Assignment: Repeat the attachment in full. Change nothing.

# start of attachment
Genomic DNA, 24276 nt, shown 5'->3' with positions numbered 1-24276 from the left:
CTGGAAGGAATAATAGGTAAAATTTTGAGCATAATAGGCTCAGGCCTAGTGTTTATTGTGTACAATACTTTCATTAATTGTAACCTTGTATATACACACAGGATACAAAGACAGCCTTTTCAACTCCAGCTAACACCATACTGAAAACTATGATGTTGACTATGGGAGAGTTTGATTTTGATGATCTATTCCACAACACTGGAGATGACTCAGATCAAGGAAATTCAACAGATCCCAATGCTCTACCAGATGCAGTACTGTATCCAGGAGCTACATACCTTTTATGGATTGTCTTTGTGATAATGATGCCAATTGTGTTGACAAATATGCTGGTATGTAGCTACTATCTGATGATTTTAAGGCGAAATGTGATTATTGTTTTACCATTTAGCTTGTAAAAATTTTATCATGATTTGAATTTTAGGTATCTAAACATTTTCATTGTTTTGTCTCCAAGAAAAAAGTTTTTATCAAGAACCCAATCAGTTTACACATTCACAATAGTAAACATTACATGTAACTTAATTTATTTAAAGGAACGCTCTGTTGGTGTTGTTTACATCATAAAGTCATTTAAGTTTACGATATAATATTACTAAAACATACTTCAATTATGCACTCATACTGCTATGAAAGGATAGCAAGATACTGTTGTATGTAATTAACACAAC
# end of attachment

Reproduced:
Genomic DNA, 24276 nt, shown 5'->3' with positions numbered 1-24276 from the left:
CTGGAAGGAATAATAGGTAAAATTTTGAGCATAATAGGCTCAGGCCTAGTGTTTATTGTGTACAATACTTTCATTAATTGTAACCTTGTATATACACACAGGATACAAAGACAGCCTTTTCAACTCCAGCTAACACCATACTGAAAACTATGATGTTGACTATGGGAGAGTTTGATTTTGATGATCTATTCCACAACACTGGAGATGACTCAGATCAAGGAAATTCAACAGATCCCAATGCTCTACCAGATGCAGTACTGTATCCAGGAGCTACATACCTTTTATGGATTGTCTTTGTGATAATGATGCCAATTGTGTTGACAAATATGCTGGTATGTAGCTACTATCTGATGATTTTAAGGCGAAATGTGATTATTGTTTTACCATTTAGCTTGTAAAAATTTTATCATGATTTGAATTTTAGGTATCTAAACATTTTCATTGTTTTGTCTCCAAGAAAAAAGTTTTTATCAAGAACCCAATCAGTTTACACATTCACAATAGTAAACATTACATGTAACTTAATTTATTTAAAGGAACGCTCTGTTGGTGTTGTTTACATCATAAAGTCATTTAAGTTTACGATATAATATTACTAAAACATACTTCAATTATGCACTCATACTGCTATGAAAGGATAGCAAGATACTGTTGTATGTAATTAACACAAC